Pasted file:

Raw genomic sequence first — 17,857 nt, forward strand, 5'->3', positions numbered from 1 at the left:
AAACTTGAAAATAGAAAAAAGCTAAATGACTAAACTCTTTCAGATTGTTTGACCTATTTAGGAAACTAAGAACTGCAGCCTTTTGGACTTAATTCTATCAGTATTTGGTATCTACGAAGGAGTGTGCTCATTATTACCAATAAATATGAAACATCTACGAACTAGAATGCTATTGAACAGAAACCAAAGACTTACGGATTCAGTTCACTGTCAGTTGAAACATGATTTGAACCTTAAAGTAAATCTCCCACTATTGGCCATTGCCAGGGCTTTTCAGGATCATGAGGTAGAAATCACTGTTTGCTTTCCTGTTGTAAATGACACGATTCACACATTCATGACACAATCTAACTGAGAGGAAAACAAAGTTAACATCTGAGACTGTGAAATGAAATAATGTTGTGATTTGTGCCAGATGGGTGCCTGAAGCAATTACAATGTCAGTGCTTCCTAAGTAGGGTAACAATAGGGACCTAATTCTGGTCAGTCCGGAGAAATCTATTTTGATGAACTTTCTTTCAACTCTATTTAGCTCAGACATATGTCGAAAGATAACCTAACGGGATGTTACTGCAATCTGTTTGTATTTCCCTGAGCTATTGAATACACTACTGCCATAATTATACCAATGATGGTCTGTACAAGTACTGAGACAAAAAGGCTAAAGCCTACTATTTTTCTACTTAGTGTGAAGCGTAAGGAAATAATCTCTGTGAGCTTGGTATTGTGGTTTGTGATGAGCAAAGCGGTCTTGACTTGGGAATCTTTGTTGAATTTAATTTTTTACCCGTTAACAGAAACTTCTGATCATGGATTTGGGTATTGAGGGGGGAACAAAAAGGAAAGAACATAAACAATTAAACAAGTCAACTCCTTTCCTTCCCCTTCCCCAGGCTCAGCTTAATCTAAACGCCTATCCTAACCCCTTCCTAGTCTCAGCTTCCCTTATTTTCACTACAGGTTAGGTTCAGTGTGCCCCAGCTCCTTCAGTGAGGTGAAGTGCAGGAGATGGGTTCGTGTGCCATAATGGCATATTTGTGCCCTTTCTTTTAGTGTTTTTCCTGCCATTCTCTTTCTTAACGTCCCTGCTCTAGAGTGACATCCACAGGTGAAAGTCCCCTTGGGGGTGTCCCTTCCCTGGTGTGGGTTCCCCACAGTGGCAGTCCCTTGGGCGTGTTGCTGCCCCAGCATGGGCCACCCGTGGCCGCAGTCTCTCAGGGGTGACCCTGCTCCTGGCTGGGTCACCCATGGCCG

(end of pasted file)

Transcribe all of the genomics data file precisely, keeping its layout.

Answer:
Raw genomic sequence first — 17,857 nt, forward strand, 5'->3', positions numbered from 1 at the left:
AAACTTGAAAATAGAAAAAAGCTAAATGACTAAACTCTTTCAGATTGTTTGACCTATTTAGGAAACTAAGAACTGCAGCCTTTTGGACTTAATTCTATCAGTATTTGGTATCTACGAAGGAGTGTGCTCATTATTACCAATAAATATGAAACATCTACGAACTAGAATGCTATTGAACAGAAACCAAAGACTTACGGATTCAGTTCACTGTCAGTTGAAACATGATTTGAACCTTAAAGTAAATCTCCCACTATTGGCCATTGCCAGGGCTTTTCAGGATCATGAGGTAGAAATCACTGTTTGCTTTCCTGTTGTAAATGACACGATTCACACATTCATGACACAATCTAACTGAGAGGAAAACAAAGTTAACATCTGAGACTGTGAAATGAAATAATGTTGTGATTTGTGCCAGATGGGTGCCTGAAGCAATTACAATGTCAGTGCTTCCTAAGTAGGGTAACAATAGGGACCTAATTCTGGTCAGTCCGGAGAAATCTATTTTGATGAACTTTCTTTCAACTCTATTTAGCTCAGACATATGTCGAAAGATAACCTAACGGGATGTTACTGCAATCTGTTTGTATTTCCCTGAGCTATTGAATACACTACTGCCATAATTATACCAATGATGGTCTGTACAAGTACTGAGACAAAAAGGCTAAAGCCTACTATTTTTCTACTTAGTGTGAAGCGTAAGGAAATAATCTCTGTGAGCTTGGTATTGTGGTTTGTGATGAGCAAAGCGGTCTTGACTTGGGAATCTTTGTTGAATTTAATTTTTTACCCGTTAACAGAAACTTCTGATCATGGATTTGGGTATTGAGGGGGGAACAAAAAGGAAAGAACATAAACAATTAAACAAGTCAACTCCTTTCCTTCCCCTTCCCCAGGCTCAGCTTAATCTAAACGCCTATCCTAACCCCTTCCTAGTCTCAGCTTCCCTTATTTTCACTACAGGTTAGGTTCAGTGTGCCCCAGCTCCTTCAGTGAGGTGAAGTGCAGGAGATGGGTTCGTGTGCCATAATGGCATATTTGTGCCCTTTCTTTTAGTGTTTTTCCTGCCATTCTCTTTCTTAACGTCCCTGCTCTAGAGTGACATCCACAGGTGAAAGTCCCCTTGGGGGTGTCCCTTCCCTGGTGTGGGTTCCCCACAGTGGCAGTCCCTTGGGCGTGTTGCTGCCCCAGCATGGGCCACCCGTGGCCGCAGTCTCTCAGGGGTGACCCTGCTCCTGGCTGGGTCACCCATGGCCG